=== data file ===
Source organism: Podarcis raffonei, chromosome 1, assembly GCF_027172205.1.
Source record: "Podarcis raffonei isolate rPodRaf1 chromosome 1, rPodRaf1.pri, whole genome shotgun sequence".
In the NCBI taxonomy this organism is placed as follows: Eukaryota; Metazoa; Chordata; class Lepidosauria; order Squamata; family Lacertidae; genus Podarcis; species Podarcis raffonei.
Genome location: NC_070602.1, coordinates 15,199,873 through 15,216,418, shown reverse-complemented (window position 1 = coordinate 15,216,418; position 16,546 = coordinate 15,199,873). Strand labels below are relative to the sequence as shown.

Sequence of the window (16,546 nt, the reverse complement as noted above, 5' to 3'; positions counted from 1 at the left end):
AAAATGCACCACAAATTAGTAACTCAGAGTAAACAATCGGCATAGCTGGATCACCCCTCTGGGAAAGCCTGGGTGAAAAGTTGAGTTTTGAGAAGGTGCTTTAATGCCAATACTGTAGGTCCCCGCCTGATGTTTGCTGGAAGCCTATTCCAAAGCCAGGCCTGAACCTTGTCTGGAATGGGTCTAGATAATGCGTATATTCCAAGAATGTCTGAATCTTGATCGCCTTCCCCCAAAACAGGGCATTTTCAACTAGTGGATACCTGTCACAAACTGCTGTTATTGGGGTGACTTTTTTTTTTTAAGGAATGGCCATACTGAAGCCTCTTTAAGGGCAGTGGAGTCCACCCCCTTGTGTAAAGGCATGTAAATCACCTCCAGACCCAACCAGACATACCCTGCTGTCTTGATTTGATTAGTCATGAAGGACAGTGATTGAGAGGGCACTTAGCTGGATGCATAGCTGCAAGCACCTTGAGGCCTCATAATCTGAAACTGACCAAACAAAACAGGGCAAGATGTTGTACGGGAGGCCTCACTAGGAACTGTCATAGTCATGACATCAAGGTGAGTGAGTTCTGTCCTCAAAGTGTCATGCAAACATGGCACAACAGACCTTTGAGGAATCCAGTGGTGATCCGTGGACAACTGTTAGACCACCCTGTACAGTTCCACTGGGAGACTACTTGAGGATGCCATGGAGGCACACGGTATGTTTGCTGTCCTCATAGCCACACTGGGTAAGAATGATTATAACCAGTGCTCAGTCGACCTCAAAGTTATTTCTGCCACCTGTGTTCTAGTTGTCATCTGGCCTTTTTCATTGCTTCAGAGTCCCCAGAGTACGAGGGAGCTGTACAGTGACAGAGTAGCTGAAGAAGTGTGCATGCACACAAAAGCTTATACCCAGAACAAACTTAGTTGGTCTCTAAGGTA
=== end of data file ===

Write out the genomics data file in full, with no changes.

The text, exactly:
Source organism: Podarcis raffonei, chromosome 1, assembly GCF_027172205.1.
Source record: "Podarcis raffonei isolate rPodRaf1 chromosome 1, rPodRaf1.pri, whole genome shotgun sequence".
In the NCBI taxonomy this organism is placed as follows: Eukaryota; Metazoa; Chordata; class Lepidosauria; order Squamata; family Lacertidae; genus Podarcis; species Podarcis raffonei.
Genome location: NC_070602.1, coordinates 15,199,873 through 15,216,418, shown reverse-complemented (window position 1 = coordinate 15,216,418; position 16,546 = coordinate 15,199,873). Strand labels below are relative to the sequence as shown.

Sequence of the window (16,546 nt, the reverse complement as noted above, 5' to 3'; positions counted from 1 at the left end):
AAAATGCACCACAAATTAGTAACTCAGAGTAAACAATCGGCATAGCTGGATCACCCCTCTGGGAAAGCCTGGGTGAAAAGTTGAGTTTTGAGAAGGTGCTTTAATGCCAATACTGTAGGTCCCCGCCTGATGTTTGCTGGAAGCCTATTCCAAAGCCAGGCCTGAACCTTGTCTGGAATGGGTCTAGATAATGCGTATATTCCAAGAATGTCTGAATCTTGATCGCCTTCCCCCAAAACAGGGCATTTTCAACTAGTGGATACCTGTCACAAACTGCTGTTATTGGGGTGACTTTTTTTTTTTAAGGAATGGCCATACTGAAGCCTCTTTAAGGGCAGTGGAGTCCACCCCCTTGTGTAAAGGCATGTAAATCACCTCCAGACCCAACCAGACATACCCTGCTGTCTTGATTTGATTAGTCATGAAGGACAGTGATTGAGAGGGCACTTAGCTGGATGCATAGCTGCAAGCACCTTGAGGCCTCATAATCTGAAACTGACCAAACAAAACAGGGCAAGATGTTGTACGGGAGGCCTCACTAGGAACTGTCATAGTCATGACATCAAGGTGAGTGAGTTCTGTCCTCAAAGTGTCATGCAAACATGGCACAACAGACCTTTGAGGAATCCAGTGGTGATCCGTGGACAACTGTTAGACCACCCTGTACAGTTCCACTGGGAGACTACTTGAGGATGCCATGGAGGCACACGGTATGTTTGCTGTCCTCATAGCCACACTGGGTAAGAATGATTATAACCAGTGCTCAGTCGACCTCAAAGTTATTTCTGCCACCTGTGTTCTAGTTGTCATCTGGCCTTTTTCATTGCTTCAGAGTCCCCAGAGTACGAGGGAGCTGTACAGTGACAGAGTAGCTGAAGAAGTGTGCATGCACACAAAAGCTTATACCCAGAACAAACTTAGTTGGTCTCTAAGGTA